Symphony No. 63 (Haydn)
The Symphony No. 63 in C major, Hoboken I/63, is a symphony by Joseph Haydn written sometime between 1779 and 1781. It is often known by the title of the second movement, La Roxelane, named for Roxelana, the influential wife of Suleiman the Magnificent of the Ottoman Empire. This second movement was originally part of Haydn's incidental music for Charles Simon Favart's stage work Soliman der zweite (or Les Trois Sultanes) in which Roxelana was a character.
There are two versions of this symphony: the so-called "first version" is scored for flute, two oboes, two bassoons, two horns, two trumpets, timpani and strings, while the "second version" has the same scoring but with only one bassoon and no trumpets or timpani. Part of the reason for this rescoring was the departure of bassoonist Ignatz Drobny from Eszterháza, leaving Haydn's orchestra with only one bassoon.
The two versions are not only differently scored; the third and fourth movements of the two versions are also totally different. The first version of the finale is based on an old fragment from c. 1769–73 and is viewed by some musicologists as a stop-gap to perhaps complete the symphony early to fulfill the need for a performance.
- 1. Allegro
- 2. "La Roxelane" Allegretto (o più tosto allegro)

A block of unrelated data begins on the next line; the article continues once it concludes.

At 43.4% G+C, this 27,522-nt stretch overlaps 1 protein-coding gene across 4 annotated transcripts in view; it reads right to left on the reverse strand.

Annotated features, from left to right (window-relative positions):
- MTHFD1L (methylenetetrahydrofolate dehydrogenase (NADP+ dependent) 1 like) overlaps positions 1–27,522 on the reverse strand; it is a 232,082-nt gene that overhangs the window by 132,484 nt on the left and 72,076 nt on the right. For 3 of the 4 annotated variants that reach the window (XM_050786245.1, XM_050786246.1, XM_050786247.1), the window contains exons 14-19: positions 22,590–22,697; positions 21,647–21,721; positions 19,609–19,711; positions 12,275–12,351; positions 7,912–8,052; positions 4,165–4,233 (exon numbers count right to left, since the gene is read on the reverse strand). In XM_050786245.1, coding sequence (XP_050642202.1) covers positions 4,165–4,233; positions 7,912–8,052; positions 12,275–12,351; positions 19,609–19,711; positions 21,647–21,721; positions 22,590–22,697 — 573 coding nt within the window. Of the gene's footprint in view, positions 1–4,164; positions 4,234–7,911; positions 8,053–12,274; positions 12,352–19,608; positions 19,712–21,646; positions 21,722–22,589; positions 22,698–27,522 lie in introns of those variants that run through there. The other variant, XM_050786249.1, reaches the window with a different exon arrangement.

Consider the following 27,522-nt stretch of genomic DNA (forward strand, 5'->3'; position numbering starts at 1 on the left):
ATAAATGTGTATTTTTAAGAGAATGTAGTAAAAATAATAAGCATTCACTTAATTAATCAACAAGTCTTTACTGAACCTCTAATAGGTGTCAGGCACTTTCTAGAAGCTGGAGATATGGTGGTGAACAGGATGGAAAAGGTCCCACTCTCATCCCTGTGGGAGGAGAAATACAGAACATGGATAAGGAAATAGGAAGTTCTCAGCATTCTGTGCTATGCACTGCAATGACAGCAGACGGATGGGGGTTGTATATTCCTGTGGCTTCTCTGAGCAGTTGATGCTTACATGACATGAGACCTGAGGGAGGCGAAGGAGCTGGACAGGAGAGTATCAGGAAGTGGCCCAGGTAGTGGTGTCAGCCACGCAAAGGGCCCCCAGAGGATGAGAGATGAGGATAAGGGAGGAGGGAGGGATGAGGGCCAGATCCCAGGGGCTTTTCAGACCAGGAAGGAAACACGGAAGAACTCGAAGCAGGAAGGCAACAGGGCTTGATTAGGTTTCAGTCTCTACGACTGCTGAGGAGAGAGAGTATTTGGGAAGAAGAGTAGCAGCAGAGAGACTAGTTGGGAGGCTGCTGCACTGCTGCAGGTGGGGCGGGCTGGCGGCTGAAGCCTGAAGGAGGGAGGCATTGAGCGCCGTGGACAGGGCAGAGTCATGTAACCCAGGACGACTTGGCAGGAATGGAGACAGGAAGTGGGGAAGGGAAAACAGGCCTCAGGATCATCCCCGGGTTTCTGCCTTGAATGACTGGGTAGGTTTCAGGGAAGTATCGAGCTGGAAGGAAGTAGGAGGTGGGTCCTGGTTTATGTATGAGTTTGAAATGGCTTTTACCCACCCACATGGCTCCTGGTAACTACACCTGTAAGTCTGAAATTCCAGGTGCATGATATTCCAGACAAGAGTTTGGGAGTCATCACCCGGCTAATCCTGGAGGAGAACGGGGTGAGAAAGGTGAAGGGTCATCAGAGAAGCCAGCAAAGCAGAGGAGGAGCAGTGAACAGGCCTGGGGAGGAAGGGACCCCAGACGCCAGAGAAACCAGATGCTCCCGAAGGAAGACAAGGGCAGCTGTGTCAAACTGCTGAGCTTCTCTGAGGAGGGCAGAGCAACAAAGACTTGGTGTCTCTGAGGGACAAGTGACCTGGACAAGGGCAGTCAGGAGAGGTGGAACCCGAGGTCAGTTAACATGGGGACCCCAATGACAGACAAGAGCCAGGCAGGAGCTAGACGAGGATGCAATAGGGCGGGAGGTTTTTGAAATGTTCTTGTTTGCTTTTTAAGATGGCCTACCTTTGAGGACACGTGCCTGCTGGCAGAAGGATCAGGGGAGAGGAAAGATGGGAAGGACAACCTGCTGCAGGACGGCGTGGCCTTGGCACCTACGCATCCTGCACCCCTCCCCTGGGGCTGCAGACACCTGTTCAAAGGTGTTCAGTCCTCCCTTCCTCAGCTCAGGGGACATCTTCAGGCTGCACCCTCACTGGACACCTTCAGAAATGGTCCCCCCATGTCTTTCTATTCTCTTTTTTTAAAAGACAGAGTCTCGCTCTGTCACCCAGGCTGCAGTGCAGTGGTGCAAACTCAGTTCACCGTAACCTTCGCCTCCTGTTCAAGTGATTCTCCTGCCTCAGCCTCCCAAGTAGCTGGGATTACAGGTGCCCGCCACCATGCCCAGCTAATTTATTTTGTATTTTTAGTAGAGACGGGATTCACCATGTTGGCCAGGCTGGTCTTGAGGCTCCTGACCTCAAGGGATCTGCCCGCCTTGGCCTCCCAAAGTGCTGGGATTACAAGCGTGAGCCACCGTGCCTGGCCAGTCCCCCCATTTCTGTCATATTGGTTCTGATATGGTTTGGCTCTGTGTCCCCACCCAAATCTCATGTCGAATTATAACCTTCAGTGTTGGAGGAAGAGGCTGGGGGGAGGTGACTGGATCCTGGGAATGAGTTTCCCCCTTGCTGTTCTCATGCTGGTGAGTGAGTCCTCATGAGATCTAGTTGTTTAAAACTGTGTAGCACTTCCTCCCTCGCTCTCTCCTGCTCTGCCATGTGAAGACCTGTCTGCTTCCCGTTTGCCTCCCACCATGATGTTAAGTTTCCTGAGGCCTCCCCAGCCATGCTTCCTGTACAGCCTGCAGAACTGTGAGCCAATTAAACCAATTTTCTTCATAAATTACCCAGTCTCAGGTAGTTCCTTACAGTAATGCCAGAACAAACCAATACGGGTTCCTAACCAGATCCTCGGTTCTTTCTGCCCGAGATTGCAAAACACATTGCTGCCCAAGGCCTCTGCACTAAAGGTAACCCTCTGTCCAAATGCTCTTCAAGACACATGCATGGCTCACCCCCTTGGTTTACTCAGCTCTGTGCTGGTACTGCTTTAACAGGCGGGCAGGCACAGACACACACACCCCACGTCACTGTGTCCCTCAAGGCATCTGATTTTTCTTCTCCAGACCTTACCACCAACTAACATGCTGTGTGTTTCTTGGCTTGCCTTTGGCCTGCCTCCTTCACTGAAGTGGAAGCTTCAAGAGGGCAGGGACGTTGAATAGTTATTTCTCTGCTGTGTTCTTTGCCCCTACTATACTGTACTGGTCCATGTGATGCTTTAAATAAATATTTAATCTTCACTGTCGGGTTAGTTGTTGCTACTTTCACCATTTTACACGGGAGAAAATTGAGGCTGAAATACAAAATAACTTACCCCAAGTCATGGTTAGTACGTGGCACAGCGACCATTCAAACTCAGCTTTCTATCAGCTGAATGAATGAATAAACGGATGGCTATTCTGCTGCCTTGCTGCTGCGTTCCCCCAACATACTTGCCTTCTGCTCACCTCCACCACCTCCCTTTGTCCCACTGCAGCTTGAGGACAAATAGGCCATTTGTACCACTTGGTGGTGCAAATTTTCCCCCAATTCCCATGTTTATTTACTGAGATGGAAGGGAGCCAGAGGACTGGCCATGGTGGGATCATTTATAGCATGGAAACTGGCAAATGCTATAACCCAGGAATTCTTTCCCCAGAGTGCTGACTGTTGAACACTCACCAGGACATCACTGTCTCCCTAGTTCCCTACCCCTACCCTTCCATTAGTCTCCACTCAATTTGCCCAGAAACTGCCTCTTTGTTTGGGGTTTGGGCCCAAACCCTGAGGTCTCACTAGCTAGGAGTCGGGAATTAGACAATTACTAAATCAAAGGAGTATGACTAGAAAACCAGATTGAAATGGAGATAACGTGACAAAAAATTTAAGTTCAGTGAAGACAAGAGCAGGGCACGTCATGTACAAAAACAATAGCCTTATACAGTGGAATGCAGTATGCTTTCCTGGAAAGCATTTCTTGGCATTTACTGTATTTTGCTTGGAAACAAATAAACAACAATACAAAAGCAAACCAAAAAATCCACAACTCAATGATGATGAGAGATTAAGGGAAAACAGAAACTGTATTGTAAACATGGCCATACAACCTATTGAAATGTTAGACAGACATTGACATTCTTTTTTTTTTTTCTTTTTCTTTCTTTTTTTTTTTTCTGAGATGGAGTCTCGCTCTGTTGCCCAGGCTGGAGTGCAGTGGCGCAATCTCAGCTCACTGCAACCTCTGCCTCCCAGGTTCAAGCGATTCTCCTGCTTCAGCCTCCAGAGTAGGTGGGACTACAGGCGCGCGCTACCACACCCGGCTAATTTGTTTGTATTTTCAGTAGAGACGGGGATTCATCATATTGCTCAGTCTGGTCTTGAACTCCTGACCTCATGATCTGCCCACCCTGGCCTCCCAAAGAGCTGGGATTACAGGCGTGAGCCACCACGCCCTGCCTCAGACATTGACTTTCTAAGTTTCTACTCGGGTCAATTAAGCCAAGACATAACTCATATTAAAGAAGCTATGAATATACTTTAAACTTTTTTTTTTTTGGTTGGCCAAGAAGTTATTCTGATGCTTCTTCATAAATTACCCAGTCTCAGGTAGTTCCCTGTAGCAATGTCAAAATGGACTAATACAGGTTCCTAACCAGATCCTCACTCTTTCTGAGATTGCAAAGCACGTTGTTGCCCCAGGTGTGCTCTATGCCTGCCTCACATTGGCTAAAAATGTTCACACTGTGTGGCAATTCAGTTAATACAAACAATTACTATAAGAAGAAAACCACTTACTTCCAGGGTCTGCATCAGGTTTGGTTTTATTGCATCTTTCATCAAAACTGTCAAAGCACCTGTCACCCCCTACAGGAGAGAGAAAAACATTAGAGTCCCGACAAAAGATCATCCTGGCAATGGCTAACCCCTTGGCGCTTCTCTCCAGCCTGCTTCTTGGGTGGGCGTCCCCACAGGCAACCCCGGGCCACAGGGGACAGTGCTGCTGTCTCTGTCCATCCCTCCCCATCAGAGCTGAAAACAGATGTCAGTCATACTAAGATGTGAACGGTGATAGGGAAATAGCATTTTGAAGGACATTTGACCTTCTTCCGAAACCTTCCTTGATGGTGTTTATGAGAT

- 3. Menuetto & Trio
- 4. Finale: Prestissimo
The first movement is derived from the overture to Haydn's opera Il mondo della luna. This was done by transforming the curtain-raising transitional ending into one that is more cadential, adding the appropriate expositional repeats to conform more to sonata form and transposing one of the overture's two bassoon parts up an octave so that it could be played by the flute. The exposition still retains some of its overture-like feel as the first theme group is in ternary form and it lacks a true second theme, transitioning straight into an expositional coda. In the recapitulation, only the third part of the ternary first theme group is restated.
The "La Roxelane" second movement is in double variation form. (ABA1B1A2B2)
- H.C. Robbins Landon (1994). Haydn: Haydn at Eszterháza, 1766-1790. Haydn: Chronicle and Works. 2. Thames and Hudson. ISBN 978-0-500-01168-3.[page needed]
- [full citation needed], in Oxford Composer Companions: Haydn, edited by David Wyn Jones,[page needed](Oxford and New York: Oxford University Press, 2002). ISBN 0-19-866216-5.
- A. Peter Brown, The Symphonic Repertoire (Volume 2) (Bloomington and London: Indiana University Press, 2002) (ISBN 025333487X), pp. 181–83.